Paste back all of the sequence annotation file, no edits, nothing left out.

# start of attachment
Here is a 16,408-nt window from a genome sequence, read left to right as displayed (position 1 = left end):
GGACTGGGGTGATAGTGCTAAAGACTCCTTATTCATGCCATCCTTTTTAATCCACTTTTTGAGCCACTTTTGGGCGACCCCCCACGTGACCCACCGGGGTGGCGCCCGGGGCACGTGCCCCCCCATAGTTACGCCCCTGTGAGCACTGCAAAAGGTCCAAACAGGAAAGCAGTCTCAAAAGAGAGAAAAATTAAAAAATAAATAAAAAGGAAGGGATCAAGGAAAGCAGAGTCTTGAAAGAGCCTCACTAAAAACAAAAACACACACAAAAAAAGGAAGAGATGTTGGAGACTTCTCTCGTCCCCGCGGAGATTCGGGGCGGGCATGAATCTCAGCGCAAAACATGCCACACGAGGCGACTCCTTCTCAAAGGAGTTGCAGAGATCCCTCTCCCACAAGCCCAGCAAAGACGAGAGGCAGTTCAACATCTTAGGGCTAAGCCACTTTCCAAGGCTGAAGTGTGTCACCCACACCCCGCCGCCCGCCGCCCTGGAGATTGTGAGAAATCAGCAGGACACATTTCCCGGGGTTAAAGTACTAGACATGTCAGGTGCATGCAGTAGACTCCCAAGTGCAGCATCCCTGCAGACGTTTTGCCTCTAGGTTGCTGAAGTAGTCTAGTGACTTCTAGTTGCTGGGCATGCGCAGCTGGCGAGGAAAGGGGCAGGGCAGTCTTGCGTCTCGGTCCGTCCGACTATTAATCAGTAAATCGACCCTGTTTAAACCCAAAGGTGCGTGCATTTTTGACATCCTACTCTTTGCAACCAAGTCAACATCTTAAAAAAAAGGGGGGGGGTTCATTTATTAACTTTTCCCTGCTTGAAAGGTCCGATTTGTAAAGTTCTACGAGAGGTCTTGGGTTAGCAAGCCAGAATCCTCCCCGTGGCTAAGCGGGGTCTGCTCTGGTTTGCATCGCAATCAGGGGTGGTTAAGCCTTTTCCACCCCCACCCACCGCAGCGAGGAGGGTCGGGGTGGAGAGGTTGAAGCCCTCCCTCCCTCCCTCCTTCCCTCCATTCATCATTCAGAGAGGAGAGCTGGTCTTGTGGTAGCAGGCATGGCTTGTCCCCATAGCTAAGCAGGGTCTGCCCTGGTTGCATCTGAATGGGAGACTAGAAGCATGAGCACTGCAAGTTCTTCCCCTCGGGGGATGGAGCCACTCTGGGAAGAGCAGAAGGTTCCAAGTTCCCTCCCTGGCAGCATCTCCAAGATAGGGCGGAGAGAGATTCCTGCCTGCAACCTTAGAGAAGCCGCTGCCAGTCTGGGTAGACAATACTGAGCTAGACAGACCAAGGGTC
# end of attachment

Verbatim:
Here is a 16,408-nt window from a genome sequence, read left to right as displayed (position 1 = left end):
GGACTGGGGTGATAGTGCTAAAGACTCCTTATTCATGCCATCCTTTTTAATCCACTTTTTGAGCCACTTTTGGGCGACCCCCCACGTGACCCACCGGGGTGGCGCCCGGGGCACGTGCCCCCCCATAGTTACGCCCCTGTGAGCACTGCAAAAGGTCCAAACAGGAAAGCAGTCTCAAAAGAGAGAAAAATTAAAAAATAAATAAAAAGGAAGGGATCAAGGAAAGCAGAGTCTTGAAAGAGCCTCACTAAAAACAAAAACACACACAAAAAAAGGAAGAGATGTTGGAGACTTCTCTCGTCCCCGCGGAGATTCGGGGCGGGCATGAATCTCAGCGCAAAACATGCCACACGAGGCGACTCCTTCTCAAAGGAGTTGCAGAGATCCCTCTCCCACAAGCCCAGCAAAGACGAGAGGCAGTTCAACATCTTAGGGCTAAGCCACTTTCCAAGGCTGAAGTGTGTCACCCACACCCCGCCGCCCGCCGCCCTGGAGATTGTGAGAAATCAGCAGGACACATTTCCCGGGGTTAAAGTACTAGACATGTCAGGTGCATGCAGTAGACTCCCAAGTGCAGCATCCCTGCAGACGTTTTGCCTCTAGGTTGCTGAAGTAGTCTAGTGACTTCTAGTTGCTGGGCATGCGCAGCTGGCGAGGAAAGGGGCAGGGCAGTCTTGCGTCTCGGTCCGTCCGACTATTAATCAGTAAATCGACCCTGTTTAAACCCAAAGGTGCGTGCATTTTTGACATCCTACTCTTTGCAACCAAGTCAACATCTTAAAAAAAAGGGGGGGGGTTCATTTATTAACTTTTCCCTGCTTGAAAGGTCCGATTTGTAAAGTTCTACGAGAGGTCTTGGGTTAGCAAGCCAGAATCCTCCCCGTGGCTAAGCGGGGTCTGCTCTGGTTTGCATCGCAATCAGGGGTGGTTAAGCCTTTTCCACCCCCACCCACCGCAGCGAGGAGGGTCGGGGTGGAGAGGTTGAAGCCCTCCCTCCCTCCCTCCTTCCCTCCATTCATCATTCAGAGAGGAGAGCTGGTCTTGTGGTAGCAGGCATGGCTTGTCCCCATAGCTAAGCAGGGTCTGCCCTGGTTGCATCTGAATGGGAGACTAGAAGCATGAGCACTGCAAGTTCTTCCCCTCGGGGGATGGAGCCACTCTGGGAAGAGCAGAAGGTTCCAAGTTCCCTCCCTGGCAGCATCTCCAAGATAGGGCGGAGAGAGATTCCTGCCTGCAACCTTAGAGAAGCCGCTGCCAGTCTGGGTAGACAATACTGAGCTAGACAGACCAAGGGTC